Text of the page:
Information on Cirrhosis of the Liver

The liver is an organ that weighs about three pounds in an adult male. It has over 300 functions among them clearing toxins from the blood, assisting blood clotting, producing enzymes for digestion and making albumin. The liver is very efficient at repairing itself but if it is under continuous attack by toxins such as alcohol, or infection such as hepatitis, it can become so scarred that it is no longer able to function.

This scarring can lead to cirrhosis.

According to preliminary data for 2004 published by the National Center for Health Statistics in June this year (2006), cirrhosis and chronic liver disease remains the 11th leading cause of death.
Cirrhosis affects twice as many men as women.
Hepatitis C and chronic alcoholism are the most common causes of cirrhosis.

Causes of Cirrhosis
There are a number of diseases that can cause cirrhosis. They include:

  • Chronic Hepatitis C, B and D are viral infections affecting the liver. The inflammation caused by the different hepatitis viruses causes damage and scarring over a number of years and decades. This scaring can lead to cirrhosis.
  • Cirrhosis of the liver develops over a number of years of heavy drinking. Currently more men that women are affected but this picture is changing along with the social roles of women. Women are more susceptible to liver damage from drinking alcohol.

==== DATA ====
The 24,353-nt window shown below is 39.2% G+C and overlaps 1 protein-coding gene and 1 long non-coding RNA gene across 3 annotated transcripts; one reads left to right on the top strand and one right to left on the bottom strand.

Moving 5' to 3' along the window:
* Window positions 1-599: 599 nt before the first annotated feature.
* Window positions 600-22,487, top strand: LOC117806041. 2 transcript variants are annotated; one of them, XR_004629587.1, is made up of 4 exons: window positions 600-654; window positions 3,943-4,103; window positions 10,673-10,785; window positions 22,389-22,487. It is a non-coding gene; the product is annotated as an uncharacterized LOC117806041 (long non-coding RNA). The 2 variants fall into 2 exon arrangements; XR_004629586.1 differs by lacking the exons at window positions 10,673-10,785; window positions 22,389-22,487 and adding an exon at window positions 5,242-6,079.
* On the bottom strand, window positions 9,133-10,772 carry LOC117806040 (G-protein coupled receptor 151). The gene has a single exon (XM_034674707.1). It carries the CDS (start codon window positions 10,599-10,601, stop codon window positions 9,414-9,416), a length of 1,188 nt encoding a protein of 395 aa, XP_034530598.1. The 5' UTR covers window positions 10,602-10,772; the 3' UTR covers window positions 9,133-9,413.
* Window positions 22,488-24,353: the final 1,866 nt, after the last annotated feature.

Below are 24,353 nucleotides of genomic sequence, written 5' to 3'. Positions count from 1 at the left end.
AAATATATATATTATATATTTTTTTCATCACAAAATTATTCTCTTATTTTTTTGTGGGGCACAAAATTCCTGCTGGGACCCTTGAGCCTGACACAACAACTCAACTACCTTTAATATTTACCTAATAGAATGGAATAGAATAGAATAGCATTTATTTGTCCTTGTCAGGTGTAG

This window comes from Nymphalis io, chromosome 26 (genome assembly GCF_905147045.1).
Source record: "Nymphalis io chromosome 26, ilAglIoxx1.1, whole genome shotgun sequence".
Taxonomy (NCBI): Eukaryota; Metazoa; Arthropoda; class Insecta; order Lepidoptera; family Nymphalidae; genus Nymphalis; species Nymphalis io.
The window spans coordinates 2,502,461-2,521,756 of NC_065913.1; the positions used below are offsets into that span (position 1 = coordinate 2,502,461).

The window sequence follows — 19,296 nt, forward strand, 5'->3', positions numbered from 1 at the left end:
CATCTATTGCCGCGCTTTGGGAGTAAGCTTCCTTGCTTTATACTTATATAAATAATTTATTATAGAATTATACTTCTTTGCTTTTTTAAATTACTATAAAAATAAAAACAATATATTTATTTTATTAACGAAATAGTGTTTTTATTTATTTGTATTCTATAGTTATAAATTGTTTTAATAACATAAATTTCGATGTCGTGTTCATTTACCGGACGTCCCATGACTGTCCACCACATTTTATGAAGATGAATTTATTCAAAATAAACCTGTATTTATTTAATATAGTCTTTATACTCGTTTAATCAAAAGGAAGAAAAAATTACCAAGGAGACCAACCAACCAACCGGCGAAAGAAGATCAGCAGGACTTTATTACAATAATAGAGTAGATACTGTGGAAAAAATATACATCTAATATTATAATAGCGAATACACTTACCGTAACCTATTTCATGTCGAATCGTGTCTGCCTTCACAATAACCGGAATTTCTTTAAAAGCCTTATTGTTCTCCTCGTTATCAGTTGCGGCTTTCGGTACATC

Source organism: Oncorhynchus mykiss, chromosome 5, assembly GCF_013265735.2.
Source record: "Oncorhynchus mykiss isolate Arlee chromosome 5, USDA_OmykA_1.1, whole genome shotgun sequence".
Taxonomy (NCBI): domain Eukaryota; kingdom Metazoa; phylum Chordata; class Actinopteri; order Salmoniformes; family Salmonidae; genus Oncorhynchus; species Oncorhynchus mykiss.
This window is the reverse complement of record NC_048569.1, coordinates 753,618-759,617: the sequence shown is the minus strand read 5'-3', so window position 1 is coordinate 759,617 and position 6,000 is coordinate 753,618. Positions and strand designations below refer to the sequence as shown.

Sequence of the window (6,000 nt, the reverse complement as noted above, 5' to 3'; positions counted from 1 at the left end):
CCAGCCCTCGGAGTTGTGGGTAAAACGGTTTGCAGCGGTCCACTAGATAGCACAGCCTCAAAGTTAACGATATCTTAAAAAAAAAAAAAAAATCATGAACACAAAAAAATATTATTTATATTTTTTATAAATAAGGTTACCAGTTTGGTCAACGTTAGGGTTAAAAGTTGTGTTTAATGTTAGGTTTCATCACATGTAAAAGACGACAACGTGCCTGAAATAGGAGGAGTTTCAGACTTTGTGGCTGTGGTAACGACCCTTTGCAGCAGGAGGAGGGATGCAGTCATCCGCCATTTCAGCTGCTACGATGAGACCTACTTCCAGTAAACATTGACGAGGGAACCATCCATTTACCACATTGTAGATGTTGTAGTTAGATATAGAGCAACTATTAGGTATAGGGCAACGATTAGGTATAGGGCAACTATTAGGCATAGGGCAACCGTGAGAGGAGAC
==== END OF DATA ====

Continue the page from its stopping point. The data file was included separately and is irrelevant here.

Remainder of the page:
• Autoimmune hepatitis appears to be caused by the immune system attacking the liver and causing inflammation, damage, and scarring that can lead to cirrhosis.
  • Toxins can cause cirrhosis. These toxins include prescription and non prescription drugs and environmental toxins and a parasitic infection called schistosomiasis.
  • Inherited diseases such as hemochromatosis, a condition where too much iron is present in the body, and Wilson's disease a rare disease of copper metabolism. Also, in Alpha-1 antitrypsin deficiency, galactosemia, and glycogen storage diseases.
  • Nonalcoholic steatohepatitis (NASH) where fat builds up in the liver that eventually cause scar tissue. Although it is not fully understood NASH appears to be associated with diabetes, obesity, treatment using corticosteroid medications and coronary artery disease.
  • Blocked absent or injured bile ducts can cause cirrhosis. Biliary atresia in babies and biliary cirrhosis are examples of such conditions.
  • Signs Symptoms of Cirrhosis
    Many people with cirrhosis may not show any symptoms until their liver disease is quite advanced. Signs and symptoms include:
    Fatigue
    Itching
    Jaundice caused by high levels of bilirubin that are not able to be excreted from the body
    Enlarged liver
    Abdominal pain
    Fatty deposits under the skin caused by cholesterol deposits
    Soft yellow spots on the eyelid
    Fatty stools
    Dry eyes and mouth
    Digestive problems

    Links for further information about:

  • Complications of Cirrhosis of the Liver
  • Treatments for Cirrhosis
  • Video Link for Hepatitis C: Are You a Silent Carrier?
  • Video Link for Diet and Cirrhosis: What Should You Be Eating?
  • Video Link for Alcohol and Your Liver
  • Alcohol Abuse vs. Alcohol Dependence
  • Article Sources Include: National Center for Health Statistics 2004, CDC Center for Disease Control, National Institute on Alcohol Abuse and Alcoholism,

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